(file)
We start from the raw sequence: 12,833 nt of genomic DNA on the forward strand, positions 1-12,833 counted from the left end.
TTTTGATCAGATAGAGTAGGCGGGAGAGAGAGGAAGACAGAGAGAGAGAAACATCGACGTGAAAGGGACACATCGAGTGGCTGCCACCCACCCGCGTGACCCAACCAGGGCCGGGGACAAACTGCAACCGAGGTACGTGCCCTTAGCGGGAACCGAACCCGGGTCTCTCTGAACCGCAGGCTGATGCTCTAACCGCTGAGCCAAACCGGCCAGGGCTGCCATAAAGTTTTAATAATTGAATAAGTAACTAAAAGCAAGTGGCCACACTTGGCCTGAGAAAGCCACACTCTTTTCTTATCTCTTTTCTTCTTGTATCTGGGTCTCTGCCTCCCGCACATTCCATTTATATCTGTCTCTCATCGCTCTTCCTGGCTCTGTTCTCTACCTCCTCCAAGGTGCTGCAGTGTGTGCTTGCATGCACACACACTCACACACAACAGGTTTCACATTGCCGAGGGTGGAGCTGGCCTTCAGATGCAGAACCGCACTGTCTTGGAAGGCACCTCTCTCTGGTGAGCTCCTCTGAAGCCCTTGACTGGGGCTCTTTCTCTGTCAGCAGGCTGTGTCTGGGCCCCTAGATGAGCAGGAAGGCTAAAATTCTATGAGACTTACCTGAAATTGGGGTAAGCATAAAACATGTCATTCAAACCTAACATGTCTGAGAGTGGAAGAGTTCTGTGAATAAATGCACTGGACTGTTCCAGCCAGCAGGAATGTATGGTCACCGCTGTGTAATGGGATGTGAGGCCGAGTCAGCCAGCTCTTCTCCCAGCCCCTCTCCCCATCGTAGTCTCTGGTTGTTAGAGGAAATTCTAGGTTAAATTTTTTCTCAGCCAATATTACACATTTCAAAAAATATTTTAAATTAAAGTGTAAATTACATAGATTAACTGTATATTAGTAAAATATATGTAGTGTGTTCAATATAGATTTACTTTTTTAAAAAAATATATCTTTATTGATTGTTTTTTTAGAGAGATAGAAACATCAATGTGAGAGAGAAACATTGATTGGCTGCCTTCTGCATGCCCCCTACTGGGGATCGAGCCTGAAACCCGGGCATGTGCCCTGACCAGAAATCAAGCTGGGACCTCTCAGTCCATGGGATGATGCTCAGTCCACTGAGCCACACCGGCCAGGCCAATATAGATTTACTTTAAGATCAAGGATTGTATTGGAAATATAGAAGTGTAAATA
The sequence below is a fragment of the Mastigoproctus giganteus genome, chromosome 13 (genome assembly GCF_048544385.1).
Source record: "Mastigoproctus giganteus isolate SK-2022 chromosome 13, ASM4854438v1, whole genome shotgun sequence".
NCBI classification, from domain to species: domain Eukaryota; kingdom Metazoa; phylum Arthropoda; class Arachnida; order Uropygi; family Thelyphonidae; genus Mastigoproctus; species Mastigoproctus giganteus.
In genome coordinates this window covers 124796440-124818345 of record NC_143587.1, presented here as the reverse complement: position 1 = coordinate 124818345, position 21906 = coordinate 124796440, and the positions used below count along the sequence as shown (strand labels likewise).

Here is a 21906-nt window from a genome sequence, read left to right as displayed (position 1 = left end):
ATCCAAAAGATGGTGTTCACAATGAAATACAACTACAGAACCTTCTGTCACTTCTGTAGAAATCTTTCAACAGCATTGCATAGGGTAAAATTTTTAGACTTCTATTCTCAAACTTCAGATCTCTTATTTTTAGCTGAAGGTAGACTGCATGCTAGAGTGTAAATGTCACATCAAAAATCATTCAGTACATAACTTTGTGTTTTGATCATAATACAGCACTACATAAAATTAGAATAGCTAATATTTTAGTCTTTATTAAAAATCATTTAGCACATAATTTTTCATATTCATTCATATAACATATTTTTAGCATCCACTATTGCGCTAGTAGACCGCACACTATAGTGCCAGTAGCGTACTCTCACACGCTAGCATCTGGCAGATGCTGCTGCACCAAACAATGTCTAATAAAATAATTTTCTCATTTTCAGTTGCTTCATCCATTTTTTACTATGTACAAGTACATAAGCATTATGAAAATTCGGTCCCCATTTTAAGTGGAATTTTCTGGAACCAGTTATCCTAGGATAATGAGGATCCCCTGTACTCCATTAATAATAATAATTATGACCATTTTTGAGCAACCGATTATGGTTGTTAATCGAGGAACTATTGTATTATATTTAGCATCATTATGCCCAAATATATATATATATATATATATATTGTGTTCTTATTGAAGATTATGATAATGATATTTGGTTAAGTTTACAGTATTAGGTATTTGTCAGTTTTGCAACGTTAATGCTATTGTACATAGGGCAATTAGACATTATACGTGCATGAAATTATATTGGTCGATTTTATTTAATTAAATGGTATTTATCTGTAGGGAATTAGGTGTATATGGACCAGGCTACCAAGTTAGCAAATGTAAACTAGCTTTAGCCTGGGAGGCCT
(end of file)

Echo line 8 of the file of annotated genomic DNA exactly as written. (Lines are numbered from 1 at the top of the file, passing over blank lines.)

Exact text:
ATCCAAAAGATGGTGTTCACAATGAAATACAACTACAGAACCTTCTGTCACTTCTGTAGAAATCTTTCAACAGCATTGCATAGGGTAAAATTTTTAGACTTCTATTCTCAAACTTCAGATCTCTTATTTTTAGCTGAAGGTAGACTGCATGCTAGAGTGTAAATGTCACATCAAAAATCATTCAGTACATAACTTTGTGTTTTGATCATAATACAGCACTACATAAAATTAGAATAGCTAATATTTTAGTCTTTATTAAAAATCATTTAGCACATAATTTTTCATATTCATTCATATAACATATTTTTAGCATCCACTATTGCGCTAGTAGACCGCACACTATAGTGCCAGTAGCGTACTCTCACACGCTAGCATCTGGCAGATGCTGCTGCACCAAACAATGTCTAATAAAATAATTTTCTCATTTTCAGTTGCTTCATCCATTTTTTACTATGTACAAGTACATAAGCATTATGAAAATTCGGTCCCCATTTTAAGTGGAATTTTCTGGAACCAGTTATCCTAGGATAATGAGGATCCCCTGTACTCCATTAATAATAATAATTATGACCATTTTTGAGCAACCGATTATGGTTGTTAATCGAGGAACTATTGTATTATATTTAGCATCATTATGCCCAAATATATATATATATATATATATATTGTGTTCTTATTGAAGATTATGATAATGATATTTGGTTAAGTTTACAGTATTAGGTATTTGTCAGTTTTGCAACGTTAATGCTATTGTACATAGGGCAATTAGACATTATACGTGCATGAAATTATATTGGTCGATTTTATTTAATTAAATGGTATTTATCTGTAGGGAATTAGGTGTATATGGACCAGGCTACCAAGTTAGCAAATGTAAACTAGCTTTAGCCTGGGAGGCCT